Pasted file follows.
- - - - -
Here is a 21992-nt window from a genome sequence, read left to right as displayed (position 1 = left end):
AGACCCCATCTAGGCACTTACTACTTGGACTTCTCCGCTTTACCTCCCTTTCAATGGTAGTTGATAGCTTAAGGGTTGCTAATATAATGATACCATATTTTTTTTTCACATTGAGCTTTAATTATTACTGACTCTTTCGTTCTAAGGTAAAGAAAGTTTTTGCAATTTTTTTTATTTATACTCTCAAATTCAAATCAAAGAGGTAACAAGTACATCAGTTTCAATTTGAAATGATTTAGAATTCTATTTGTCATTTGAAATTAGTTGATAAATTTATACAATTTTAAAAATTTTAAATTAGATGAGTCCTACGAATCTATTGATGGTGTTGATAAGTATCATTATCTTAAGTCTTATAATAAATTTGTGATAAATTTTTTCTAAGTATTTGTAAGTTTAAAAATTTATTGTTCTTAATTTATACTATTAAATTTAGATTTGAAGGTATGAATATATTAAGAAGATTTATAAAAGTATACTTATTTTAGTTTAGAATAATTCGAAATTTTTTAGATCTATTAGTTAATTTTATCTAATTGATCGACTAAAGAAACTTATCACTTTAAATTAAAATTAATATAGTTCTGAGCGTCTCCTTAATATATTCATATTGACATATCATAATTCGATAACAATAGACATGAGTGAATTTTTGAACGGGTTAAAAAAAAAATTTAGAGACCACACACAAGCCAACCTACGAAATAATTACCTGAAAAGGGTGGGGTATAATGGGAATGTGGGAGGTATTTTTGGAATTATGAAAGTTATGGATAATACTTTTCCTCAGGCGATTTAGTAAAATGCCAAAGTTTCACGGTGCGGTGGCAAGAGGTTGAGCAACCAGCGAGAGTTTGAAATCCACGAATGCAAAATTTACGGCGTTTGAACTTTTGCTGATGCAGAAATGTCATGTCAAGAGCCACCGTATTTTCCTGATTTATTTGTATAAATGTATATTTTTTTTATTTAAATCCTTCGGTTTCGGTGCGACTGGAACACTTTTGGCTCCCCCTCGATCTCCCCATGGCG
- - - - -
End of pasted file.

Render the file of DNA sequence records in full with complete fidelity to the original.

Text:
Here is a 21992-nt window from a genome sequence, read left to right as displayed (position 1 = left end):
AGACCCCATCTAGGCACTTACTACTTGGACTTCTCCGCTTTACCTCCCTTTCAATGGTAGTTGATAGCTTAAGGGTTGCTAATATAATGATACCATATTTTTTTTTCACATTGAGCTTTAATTATTACTGACTCTTTCGTTCTAAGGTAAAGAAAGTTTTTGCAATTTTTTTTATTTATACTCTCAAATTCAAATCAAAGAGGTAACAAGTACATCAGTTTCAATTTGAAATGATTTAGAATTCTATTTGTCATTTGAAATTAGTTGATAAATTTATACAATTTTAAAAATTTTAAATTAGATGAGTCCTACGAATCTATTGATGGTGTTGATAAGTATCATTATCTTAAGTCTTATAATAAATTTGTGATAAATTTTTTCTAAGTATTTGTAAGTTTAAAAATTTATTGTTCTTAATTTATACTATTAAATTTAGATTTGAAGGTATGAATATATTAAGAAGATTTATAAAAGTATACTTATTTTAGTTTAGAATAATTCGAAATTTTTTAGATCTATTAGTTAATTTTATCTAATTGATCGACTAAAGAAACTTATCACTTTAAATTAAAATTAATATAGTTCTGAGCGTCTCCTTAATATATTCATATTGACATATCATAATTCGATAACAATAGACATGAGTGAATTTTTGAACGGGTTAAAAAAAAAATTTAGAGACCACACACAAGCCAACCTACGAAATAATTACCTGAAAAGGGTGGGGTATAATGGGAATGTGGGAGGTATTTTTGGAATTATGAAAGTTATGGATAATACTTTTCCTCAGGCGATTTAGTAAAATGCCAAAGTTTCACGGTGCGGTGGCAAGAGGTTGAGCAACCAGCGAGAGTTTGAAATCCACGAATGCAAAATTTACGGCGTTTGAACTTTTGCTGATGCAGAAATGTCATGTCAAGAGCCACCGTATTTTCCTGATTTATTTGTATAAATGTATATTTTTTTTATTTAAATCCTTCGGTTTCGGTGCGACTGGAACACTTTTGGCTCCCCCTCGATCTCCCCATGGCG